Editor’s Note: Today’s entry in our forum on Thomas Piketty’s Capital in the Twenty-First Century is by Coleman Drake, a PhD candidate in the division of Health Policy and Management at the University of Minnesota School of Public Health. This is the third post in our forum, which kicked off with an introductory post, where you’ll find an index of all the posts in the forum.
Although the polemic surrounding the book would suggest otherwise, Capital in the Twenty-First Century is mostly a descriptive text. Thomas Piketty spends the first two thirds of the book forming a cohesive narrative about the concentration of wealth over the last two centuries in the developed world. To do so, he uses detailed data collected from the United States, the United Kingdom, France, and Sweden. Only in the last third of the book does he discuss what society should do about the concentration of wealth.
While there is plenty of disagreement about Piketty’s proposed solutions and the causes of wealth inequality, there does not seem to be much disagreement about the future he envisions. The affluent, wealthy, and educated will enjoy a level of opulence never before experienced by all but the richest members of society. Meanwhile, the large majority of the population, i.e. unskilled labor and the non-upper class, will face increasingly perilous financial hardship as wealth becomes more concentrated and their skills become less attractive relative to machines. Piketty places more of an emphasis on wealth as the cause of this brave new world, whereas the libertarian blogger, author, and economist Tyler Cowen, in Average is Over, focuses on the impact of machines and a highly skilled intelligentsia. Yet, they envision a similar, somewhat dystopian future. Cowen goes so far as to describe a future in which everyone who’s not in the upper class will live in impoverished favelas.
The question, then, is what to do about the coming divergence. In an increasingly secular and individualist society, Piketty envisions a communitarian outlook and an activist state as the solution to the plight of the masses. Some, like Cowen, view any attempts to change the course as more disruptive than the potential negative outcomes that could result from a society that has more in common with the Gilded Age than late twentieth century America. Most of us probably fall between these two; together, Piketty and Cowen represent opposing edges of non-extremist American politics.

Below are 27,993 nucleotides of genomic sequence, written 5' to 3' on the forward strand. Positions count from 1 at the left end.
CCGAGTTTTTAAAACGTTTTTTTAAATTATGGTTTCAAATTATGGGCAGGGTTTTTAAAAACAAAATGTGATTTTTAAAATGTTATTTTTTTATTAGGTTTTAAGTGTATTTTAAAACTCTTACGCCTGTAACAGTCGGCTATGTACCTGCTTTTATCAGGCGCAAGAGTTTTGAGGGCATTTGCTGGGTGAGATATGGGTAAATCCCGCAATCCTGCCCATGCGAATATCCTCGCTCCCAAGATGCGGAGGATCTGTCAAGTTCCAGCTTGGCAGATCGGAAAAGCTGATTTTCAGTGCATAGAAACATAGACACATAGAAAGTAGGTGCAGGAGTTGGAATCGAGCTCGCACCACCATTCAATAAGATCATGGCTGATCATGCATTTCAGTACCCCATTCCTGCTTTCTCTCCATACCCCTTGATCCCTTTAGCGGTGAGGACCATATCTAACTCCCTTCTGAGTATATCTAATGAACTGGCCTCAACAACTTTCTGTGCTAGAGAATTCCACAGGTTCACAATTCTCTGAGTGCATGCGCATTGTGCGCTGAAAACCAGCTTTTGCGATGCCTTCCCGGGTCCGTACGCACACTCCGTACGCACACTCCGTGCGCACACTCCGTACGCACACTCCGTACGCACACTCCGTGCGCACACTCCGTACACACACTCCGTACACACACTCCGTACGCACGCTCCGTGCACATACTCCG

What the economists do not address, however, is a moral conception of the problem at hand. Piketty is more concerned that wealth inequality is a problem for democracy than it is for the maintenance of a society with a clear moral vision. I find the two problems to be inseparable. For society to cohesively address a world where people are increasingly and more sharply divided by their intellectual abilities, any solution must come with a guiding moral vision. For me, this realization is a frightening one. Just when the developed world is entering into a period of increasing friction and inequality, it is also becoming more individualistic, hedonistic, and areligious.
Perhaps as wealth divisions in society become starker, the broader population will turn to one another through faith and community groups to find a sustainable solution for our society. Yet, if the broader population lacks the cohesive, community-oriented outlook that comes from a benevolent moral vision, how will they proceed to turn to the right solutions? I offer no definition of what solution is correct here, but I do believe that positive outcomes to fractious societal-level disputes are largely dependent upon the discipline resulting from a strong moral vision. The Civil Rights Movement led by Martin Luther King, Jr. serves as a perfect example of what is possible; however, that movement was based in an African American community with extraordinarily strong Christian principles. Modern society offers no such parallel. Our challenge, then, is to create such a parallel.